The Black Keys - “America’s most trusted band,” according to The Late Show’s Stephen Colbert – are celebrating the twentieth anniversary of their first-ever album, The Big Come Up, by returning to their outsider blues-soaked roots. Dropout Boogie, (13 May 2022; Nonesuch records), their 11th studio album, represents a back to basics trip for the band after last year’s hill country-blues detour on Delta Kream, which saw them covering songs by R.L. Burnside and Junior Kimbrough.
There is a twist to the tale however as on this occasion Dan Auerbach – perhaps here with his Harmony H78 guitar - and drummer Patrick Carney, have signed up Memphis garage-rock singer-songwriter Greg Cartwright, Kings of Leon producer Angelo Petraglia, and ZZ Top legend Billy F Gibbons to add spice to the mix.
The two blues fans from Akron, Ohio, kick off the album with the swanky lead single Wild Child, which features Cartwright and Petraglia. It’s a funky-rock number with a great riff that immediately grabs you as Auerbach intones: “I’m just a stranger, With a twisted smile and a wandering eye, Your heart is in danger, Come close now let me tell you a lie.” The next track, It Ain’t Over, has a more laid back, even soul-oriented, feel to it, but is a real foot-tapper.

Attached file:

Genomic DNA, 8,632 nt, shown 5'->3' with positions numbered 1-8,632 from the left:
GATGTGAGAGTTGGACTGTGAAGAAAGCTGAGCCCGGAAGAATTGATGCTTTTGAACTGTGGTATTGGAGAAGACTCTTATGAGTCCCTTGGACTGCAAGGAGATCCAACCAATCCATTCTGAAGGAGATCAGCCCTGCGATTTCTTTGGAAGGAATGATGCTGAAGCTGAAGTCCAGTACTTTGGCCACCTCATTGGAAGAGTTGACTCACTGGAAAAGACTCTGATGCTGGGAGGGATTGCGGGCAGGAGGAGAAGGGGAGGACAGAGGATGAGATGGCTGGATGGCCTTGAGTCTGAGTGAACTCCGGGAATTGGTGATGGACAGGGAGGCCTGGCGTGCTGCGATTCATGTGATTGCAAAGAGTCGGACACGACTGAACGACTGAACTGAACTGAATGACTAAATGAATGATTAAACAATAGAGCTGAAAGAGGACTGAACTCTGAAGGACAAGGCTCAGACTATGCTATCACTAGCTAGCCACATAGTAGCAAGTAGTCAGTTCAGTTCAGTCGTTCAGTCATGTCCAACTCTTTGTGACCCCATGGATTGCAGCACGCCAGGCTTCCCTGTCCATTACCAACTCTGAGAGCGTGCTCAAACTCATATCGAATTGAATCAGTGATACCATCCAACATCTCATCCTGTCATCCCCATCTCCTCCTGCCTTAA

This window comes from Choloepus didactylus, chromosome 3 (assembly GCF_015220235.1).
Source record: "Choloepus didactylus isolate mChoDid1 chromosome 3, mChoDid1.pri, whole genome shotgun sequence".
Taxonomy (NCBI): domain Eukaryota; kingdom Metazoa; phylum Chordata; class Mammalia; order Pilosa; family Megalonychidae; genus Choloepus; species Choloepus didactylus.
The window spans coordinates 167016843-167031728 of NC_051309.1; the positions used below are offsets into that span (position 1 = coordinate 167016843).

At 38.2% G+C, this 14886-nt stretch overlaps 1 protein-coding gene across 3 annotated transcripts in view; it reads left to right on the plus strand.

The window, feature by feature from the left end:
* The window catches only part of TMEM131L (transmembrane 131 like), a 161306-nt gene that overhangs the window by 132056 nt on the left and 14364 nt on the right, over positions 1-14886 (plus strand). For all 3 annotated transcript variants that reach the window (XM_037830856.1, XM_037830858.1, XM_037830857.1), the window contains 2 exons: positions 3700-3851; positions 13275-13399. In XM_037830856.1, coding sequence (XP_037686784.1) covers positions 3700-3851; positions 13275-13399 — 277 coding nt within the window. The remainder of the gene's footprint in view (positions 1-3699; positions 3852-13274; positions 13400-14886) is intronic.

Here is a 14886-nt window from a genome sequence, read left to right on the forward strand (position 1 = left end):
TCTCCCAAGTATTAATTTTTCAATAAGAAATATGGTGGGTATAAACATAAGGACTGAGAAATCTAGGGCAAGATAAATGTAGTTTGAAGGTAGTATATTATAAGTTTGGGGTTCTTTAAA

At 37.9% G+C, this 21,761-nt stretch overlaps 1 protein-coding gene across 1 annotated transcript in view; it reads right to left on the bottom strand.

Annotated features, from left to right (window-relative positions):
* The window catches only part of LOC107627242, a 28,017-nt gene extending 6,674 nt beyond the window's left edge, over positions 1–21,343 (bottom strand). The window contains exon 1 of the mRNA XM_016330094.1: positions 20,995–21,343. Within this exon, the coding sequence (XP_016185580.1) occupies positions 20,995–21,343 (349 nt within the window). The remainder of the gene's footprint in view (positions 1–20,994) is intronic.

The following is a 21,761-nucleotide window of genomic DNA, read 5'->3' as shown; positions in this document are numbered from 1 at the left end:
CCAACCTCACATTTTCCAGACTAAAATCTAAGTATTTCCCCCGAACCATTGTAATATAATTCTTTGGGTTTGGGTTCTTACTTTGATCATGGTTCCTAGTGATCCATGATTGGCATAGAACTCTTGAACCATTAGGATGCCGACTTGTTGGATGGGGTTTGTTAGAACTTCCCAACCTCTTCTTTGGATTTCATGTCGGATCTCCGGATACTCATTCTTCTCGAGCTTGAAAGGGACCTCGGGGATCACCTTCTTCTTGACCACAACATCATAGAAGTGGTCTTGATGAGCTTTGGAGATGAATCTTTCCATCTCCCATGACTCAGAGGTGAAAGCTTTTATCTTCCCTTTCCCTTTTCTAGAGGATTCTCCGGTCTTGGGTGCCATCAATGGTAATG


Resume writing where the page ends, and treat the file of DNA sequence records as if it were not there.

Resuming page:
Your Team Is Looking Good is another cut with a real crunch to it, with guitars sounding like something ZZ Top might have done. Talking of which, Mr Gibbons himself features on the following track, Good Love, where he steps up to deliver a fine solo. The trio should perhaps collaborate on a bigger project together, as this is a real standout track.
How Long slows the groove down and could well become a fan favourite; I love it. The album closes appropriately with another groovy number, Didn’t I Love You, with Auerbach pitifully singing: “I'm sorry I hurt you, honey, I'm just a complicated fool, Down in the dirt, all muddy, I know you know, that's no excuse, But didn't I love you?”
Dropout Boogie shows the bohemian duo doing what they do best, creating an offbeat but hugely popular brand of music. It is said that a lot of the tracks on the album were recorded in one take, which seems to be most in tune with both their sound and their environment. As Auerbach concludes: “That’s always been the beauty of the thing Pat and I do. It’s instant. We’ve never really had to work at it. Whenever we’d get together, we’d just make music, you know? We didn’t know what we were going to do, but we’d just do it and it would sound cool”.